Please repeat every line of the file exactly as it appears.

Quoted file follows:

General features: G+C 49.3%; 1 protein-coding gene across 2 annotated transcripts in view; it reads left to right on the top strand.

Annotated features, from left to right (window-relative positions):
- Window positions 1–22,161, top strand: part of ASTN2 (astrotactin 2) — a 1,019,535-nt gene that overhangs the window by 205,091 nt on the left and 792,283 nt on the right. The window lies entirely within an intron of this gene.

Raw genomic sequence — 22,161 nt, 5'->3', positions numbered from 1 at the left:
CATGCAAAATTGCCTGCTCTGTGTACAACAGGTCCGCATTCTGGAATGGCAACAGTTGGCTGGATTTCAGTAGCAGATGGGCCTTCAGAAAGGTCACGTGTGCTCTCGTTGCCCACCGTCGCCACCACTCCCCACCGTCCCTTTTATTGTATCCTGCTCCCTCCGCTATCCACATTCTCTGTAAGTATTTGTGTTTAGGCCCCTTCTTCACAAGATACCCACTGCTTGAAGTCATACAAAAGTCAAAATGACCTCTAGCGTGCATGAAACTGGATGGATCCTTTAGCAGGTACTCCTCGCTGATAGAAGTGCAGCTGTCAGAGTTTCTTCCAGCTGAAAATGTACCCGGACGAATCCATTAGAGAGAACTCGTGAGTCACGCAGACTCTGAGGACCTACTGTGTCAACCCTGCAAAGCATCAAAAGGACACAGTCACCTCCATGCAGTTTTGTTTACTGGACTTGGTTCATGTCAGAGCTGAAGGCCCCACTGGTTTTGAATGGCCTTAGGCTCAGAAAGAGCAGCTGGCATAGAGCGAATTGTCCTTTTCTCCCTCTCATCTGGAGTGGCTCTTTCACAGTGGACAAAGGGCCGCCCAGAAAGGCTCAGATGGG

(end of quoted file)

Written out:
General features: G+C 49.3%; 1 protein-coding gene across 2 annotated transcripts in view; it reads left to right on the top strand.

Annotated features, from left to right (window-relative positions):
- Window positions 1–22,161, top strand: part of ASTN2 (astrotactin 2) — a 1,019,535-nt gene that overhangs the window by 205,091 nt on the left and 792,283 nt on the right. The window lies entirely within an intron of this gene.

Raw genomic sequence — 22,161 nt, 5'->3', positions numbered from 1 at the left:
CATGCAAAATTGCCTGCTCTGTGTACAACAGGTCCGCATTCTGGAATGGCAACAGTTGGCTGGATTTCAGTAGCAGATGGGCCTTCAGAAAGGTCACGTGTGCTCTCGTTGCCCACCGTCGCCACCACTCCCCACCGTCCCTTTTATTGTATCCTGCTCCCTCCGCTATCCACATTCTCTGTAAGTATTTGTGTTTAGGCCCCTTCTTCACAAGATACCCACTGCTTGAAGTCATACAAAAGTCAAAATGACCTCTAGCGTGCATGAAACTGGATGGATCCTTTAGCAGGTACTCCTCGCTGATAGAAGTGCAGCTGTCAGAGTTTCTTCCAGCTGAAAATGTACCCGGACGAATCCATTAGAGAGAACTCGTGAGTCACGCAGACTCTGAGGACCTACTGTGTCAACCCTGCAAAGCATCAAAAGGACACAGTCACCTCCATGCAGTTTTGTTTACTGGACTTGGTTCATGTCAGAGCTGAAGGCCCCACTGGTTTTGAATGGCCTTAGGCTCAGAAAGAGCAGCTGGCATAGAGCGAATTGTCCTTTTCTCCCTCTCATCTGGAGTGGCTCTTTCACAGTGGACAAAGGGCCGCCCAGAAAGGCTCAGATGGG